Feb. 26, 2011
John Renegar and his wife enjoyed an affectionate marriage for more than 30 years. Since 2009, they've hesitated even to kiss.
That's when the 62-year-old Smyrna resident and Vietnam War veteran - along with thousands of other patients of Department of Veterans Affairs hospitals in Murfreesboro, Miami and Augusta, Ga. - learned they might have been exposed to potentially fatal infections during colonoscopies performed between 2003 and 2008. Mistakes with rigging or cleaning endoscopic equipment allowed waste and bodily fluids from patients to transfer to subsequent ones receiving the procedure, The Tennessean reported.
In March 2009, Renegar tested positive for hepatitis.
"Every emotion you could have went through me," Renegar told the paper. "It's hard to go home and tell your family something like that."
The hospitals' mistakes led to congressional hearings and new spending on patient safety, but the VA has largely denied claims for compensation from the veterans.
Now, Renegar is one of four patients of the Murfreesboro hospital to file a complaint in the U.S. District Court for the Middle District of Tennessee this month. They are seeking millions in lawsuits against the government alleging medical malpractice, negligence and negligent infliction of emotional distress, among other claims. Similar steps are under way in Florida and Georgia.
In June 2009, the VA reported that at Murfreesboro 27 patients had tested positive for hepatitis and one for HIV. At Miami, 11 had tested positive for hepatitis and three for HIV. At Augusta, nine had tested positive for hepatitis and two for HIV, The Tennessean reported.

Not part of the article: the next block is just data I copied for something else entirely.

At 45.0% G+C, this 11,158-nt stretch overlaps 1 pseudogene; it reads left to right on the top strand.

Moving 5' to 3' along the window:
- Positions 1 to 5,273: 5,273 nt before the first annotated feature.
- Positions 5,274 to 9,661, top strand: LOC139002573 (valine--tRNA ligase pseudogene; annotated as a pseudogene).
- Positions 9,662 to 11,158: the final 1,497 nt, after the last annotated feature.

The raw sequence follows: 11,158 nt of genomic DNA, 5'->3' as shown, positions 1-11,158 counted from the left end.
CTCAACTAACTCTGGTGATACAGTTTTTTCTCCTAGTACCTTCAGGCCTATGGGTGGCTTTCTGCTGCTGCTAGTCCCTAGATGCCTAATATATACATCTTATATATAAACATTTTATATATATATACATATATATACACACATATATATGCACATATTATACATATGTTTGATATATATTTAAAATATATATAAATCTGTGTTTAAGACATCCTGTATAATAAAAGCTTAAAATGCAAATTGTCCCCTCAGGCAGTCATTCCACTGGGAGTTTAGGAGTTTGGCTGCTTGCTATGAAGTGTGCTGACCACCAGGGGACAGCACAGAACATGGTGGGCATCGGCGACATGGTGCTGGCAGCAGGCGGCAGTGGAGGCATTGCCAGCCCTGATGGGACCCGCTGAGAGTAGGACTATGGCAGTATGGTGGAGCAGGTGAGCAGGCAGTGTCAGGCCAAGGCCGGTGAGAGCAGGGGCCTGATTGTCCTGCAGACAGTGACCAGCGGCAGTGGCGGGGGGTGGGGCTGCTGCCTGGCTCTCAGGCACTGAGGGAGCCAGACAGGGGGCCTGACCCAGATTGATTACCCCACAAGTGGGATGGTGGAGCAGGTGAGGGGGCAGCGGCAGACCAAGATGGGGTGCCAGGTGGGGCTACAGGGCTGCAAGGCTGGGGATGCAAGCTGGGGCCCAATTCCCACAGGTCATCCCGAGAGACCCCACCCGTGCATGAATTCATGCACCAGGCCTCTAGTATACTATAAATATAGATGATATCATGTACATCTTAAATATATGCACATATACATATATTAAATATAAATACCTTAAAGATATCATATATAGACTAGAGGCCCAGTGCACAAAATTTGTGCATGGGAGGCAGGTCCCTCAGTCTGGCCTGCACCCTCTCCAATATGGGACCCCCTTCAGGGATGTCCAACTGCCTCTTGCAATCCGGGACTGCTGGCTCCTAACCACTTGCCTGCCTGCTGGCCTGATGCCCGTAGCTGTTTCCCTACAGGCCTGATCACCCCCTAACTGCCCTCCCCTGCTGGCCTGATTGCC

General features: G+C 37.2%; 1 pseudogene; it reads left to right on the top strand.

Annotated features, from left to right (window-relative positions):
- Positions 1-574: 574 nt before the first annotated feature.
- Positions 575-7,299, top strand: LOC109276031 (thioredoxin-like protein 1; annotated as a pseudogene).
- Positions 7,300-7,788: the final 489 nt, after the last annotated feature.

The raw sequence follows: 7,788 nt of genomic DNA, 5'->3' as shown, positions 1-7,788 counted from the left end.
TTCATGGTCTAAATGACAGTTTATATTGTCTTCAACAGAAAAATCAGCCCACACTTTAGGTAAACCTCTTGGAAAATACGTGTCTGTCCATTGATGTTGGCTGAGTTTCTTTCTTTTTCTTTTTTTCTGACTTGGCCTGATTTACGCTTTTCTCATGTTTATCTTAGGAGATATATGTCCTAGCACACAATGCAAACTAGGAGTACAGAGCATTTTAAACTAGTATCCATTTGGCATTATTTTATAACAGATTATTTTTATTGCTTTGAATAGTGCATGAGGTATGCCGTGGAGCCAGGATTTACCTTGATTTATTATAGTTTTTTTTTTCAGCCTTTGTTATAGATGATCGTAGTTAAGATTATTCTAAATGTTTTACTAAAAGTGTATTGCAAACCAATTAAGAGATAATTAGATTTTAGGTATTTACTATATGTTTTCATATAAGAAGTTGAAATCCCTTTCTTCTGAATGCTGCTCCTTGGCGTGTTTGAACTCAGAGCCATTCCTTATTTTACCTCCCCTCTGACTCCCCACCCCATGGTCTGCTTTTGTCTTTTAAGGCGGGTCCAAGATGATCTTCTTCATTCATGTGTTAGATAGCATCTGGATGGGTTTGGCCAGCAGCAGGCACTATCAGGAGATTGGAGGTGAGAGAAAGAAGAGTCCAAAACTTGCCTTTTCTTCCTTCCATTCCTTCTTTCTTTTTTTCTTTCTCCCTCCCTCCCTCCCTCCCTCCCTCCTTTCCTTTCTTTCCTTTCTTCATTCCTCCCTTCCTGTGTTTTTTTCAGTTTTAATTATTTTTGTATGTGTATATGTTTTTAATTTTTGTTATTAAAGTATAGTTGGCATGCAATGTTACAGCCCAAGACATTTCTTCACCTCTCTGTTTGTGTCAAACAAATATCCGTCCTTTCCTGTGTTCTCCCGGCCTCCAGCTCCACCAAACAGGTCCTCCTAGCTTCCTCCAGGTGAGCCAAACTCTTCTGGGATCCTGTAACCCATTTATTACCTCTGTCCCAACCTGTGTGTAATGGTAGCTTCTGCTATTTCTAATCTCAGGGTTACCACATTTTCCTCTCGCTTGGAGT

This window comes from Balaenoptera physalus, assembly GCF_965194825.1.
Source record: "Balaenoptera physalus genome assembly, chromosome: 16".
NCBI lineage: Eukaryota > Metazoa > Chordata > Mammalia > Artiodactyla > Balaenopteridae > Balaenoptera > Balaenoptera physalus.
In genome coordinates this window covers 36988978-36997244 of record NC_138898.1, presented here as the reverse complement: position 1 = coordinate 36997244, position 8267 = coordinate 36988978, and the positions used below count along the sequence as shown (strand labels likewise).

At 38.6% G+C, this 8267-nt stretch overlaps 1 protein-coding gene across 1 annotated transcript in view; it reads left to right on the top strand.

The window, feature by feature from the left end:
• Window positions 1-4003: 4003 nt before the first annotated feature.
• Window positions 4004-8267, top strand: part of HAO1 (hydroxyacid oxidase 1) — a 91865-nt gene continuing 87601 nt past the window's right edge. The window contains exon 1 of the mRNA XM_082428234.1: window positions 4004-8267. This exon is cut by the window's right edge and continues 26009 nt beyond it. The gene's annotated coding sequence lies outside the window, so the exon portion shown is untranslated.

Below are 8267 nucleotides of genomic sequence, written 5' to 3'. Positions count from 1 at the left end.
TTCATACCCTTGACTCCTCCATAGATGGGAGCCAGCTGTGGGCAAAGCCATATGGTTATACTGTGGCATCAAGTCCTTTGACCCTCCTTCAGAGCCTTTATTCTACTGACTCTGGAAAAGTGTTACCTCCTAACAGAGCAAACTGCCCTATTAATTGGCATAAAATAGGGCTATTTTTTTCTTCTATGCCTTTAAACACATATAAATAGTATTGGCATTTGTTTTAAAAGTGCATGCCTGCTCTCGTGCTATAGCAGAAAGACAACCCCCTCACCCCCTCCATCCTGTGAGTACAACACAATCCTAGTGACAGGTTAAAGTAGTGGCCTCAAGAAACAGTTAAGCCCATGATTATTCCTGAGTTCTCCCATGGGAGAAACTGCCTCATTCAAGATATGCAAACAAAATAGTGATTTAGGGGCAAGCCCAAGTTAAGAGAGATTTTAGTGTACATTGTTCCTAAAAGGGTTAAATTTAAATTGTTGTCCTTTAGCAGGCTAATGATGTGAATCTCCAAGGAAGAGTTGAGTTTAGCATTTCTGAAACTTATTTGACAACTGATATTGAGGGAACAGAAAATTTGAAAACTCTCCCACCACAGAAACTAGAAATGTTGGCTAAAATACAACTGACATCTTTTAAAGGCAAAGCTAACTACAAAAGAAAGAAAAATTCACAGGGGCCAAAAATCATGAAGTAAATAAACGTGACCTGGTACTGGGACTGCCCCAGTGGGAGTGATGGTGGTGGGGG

Renegar $1.7 million lawsuit alleges that he was hospitalized with exacerbated symptoms of depression after learning of his infection, that he unknowingly exposed his family to his hepatitis for six years before being notified by the VA of its mistakes and that he suffers severe and unrelenting emotional injury.
In a $3 million lawsuit, Thomas Anthony Mayo says he contracted hepatitis from one of the VA's botched colonoscopies that has led to chronic liver disease. Mayo says the situation has emotionally devastated him and that his marriage has suffered greatly because he and his wife can no longer experience affection and intimacy. Thomas Etzle makes similar claims in a $3.5 million lawsuit, the paper reported.
Ben Richard Wilkinson has not tested positive for hepatitis or HIV, but in his $750,000 lawsuit, said the anxiety that has accompanied his potential exposure to the diseases has intensified the post traumatic stress disorder he has as a result of serving in Vietnam.
The lawsuits state that the veterans completely distrust the medical care provided by the VA, and Sheppard said he worries the thousands of affected veterans also will shy away from ever getting another colonoscopy, according to The Tennessean report.
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